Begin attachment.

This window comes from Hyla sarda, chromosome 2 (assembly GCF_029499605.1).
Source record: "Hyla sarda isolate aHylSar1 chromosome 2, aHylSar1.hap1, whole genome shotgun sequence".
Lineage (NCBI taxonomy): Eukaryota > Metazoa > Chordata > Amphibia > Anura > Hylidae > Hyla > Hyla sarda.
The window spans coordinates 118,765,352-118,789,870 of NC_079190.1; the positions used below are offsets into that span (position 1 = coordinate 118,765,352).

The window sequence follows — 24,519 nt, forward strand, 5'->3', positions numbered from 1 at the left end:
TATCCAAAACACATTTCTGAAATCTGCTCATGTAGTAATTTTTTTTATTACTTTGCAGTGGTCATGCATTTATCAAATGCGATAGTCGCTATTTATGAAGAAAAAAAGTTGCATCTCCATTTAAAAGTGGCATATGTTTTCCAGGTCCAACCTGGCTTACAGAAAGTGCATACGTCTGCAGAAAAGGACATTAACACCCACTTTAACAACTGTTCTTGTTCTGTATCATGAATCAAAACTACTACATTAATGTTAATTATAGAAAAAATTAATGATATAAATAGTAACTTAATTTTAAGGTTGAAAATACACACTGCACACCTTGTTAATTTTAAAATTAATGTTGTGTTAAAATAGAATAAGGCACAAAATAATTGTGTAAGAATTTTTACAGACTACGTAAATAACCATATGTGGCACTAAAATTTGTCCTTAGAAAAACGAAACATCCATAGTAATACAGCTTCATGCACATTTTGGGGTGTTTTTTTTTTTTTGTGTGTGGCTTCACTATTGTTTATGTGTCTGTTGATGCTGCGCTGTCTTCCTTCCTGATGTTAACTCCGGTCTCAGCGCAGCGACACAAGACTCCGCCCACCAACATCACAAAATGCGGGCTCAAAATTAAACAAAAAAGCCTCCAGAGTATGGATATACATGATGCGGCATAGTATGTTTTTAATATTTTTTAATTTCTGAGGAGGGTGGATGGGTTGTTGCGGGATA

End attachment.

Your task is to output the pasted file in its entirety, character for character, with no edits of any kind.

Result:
This window comes from Hyla sarda, chromosome 2 (assembly GCF_029499605.1).
Source record: "Hyla sarda isolate aHylSar1 chromosome 2, aHylSar1.hap1, whole genome shotgun sequence".
Lineage (NCBI taxonomy): Eukaryota > Metazoa > Chordata > Amphibia > Anura > Hylidae > Hyla > Hyla sarda.
The window spans coordinates 118,765,352-118,789,870 of NC_079190.1; the positions used below are offsets into that span (position 1 = coordinate 118,765,352).

The window sequence follows — 24,519 nt, forward strand, 5'->3', positions numbered from 1 at the left end:
TATCCAAAACACATTTCTGAAATCTGCTCATGTAGTAATTTTTTTTATTACTTTGCAGTGGTCATGCATTTATCAAATGCGATAGTCGCTATTTATGAAGAAAAAAAGTTGCATCTCCATTTAAAAGTGGCATATGTTTTCCAGGTCCAACCTGGCTTACAGAAAGTGCATACGTCTGCAGAAAAGGACATTAACACCCACTTTAACAACTGTTCTTGTTCTGTATCATGAATCAAAACTACTACATTAATGTTAATTATAGAAAAAATTAATGATATAAATAGTAACTTAATTTTAAGGTTGAAAATACACACTGCACACCTTGTTAATTTTAAAATTAATGTTGTGTTAAAATAGAATAAGGCACAAAATAATTGTGTAAGAATTTTTACAGACTACGTAAATAACCATATGTGGCACTAAAATTTGTCCTTAGAAAAACGAAACATCCATAGTAATACAGCTTCATGCACATTTTGGGGTGTTTTTTTTTTTTTGTGTGTGGCTTCACTATTGTTTATGTGTCTGTTGATGCTGCGCTGTCTTCCTTCCTGATGTTAACTCCGGTCTCAGCGCAGCGACACAAGACTCCGCCCACCAACATCACAAAATGCGGGCTCAAAATTAAACAAAAAAGCCTCCAGAGTATGGATATACATGATGCGGCATAGTATGTTTTTAATATTTTTTAATTTCTGAGGAGGGTGGATGGGTTGTTGCGGGATA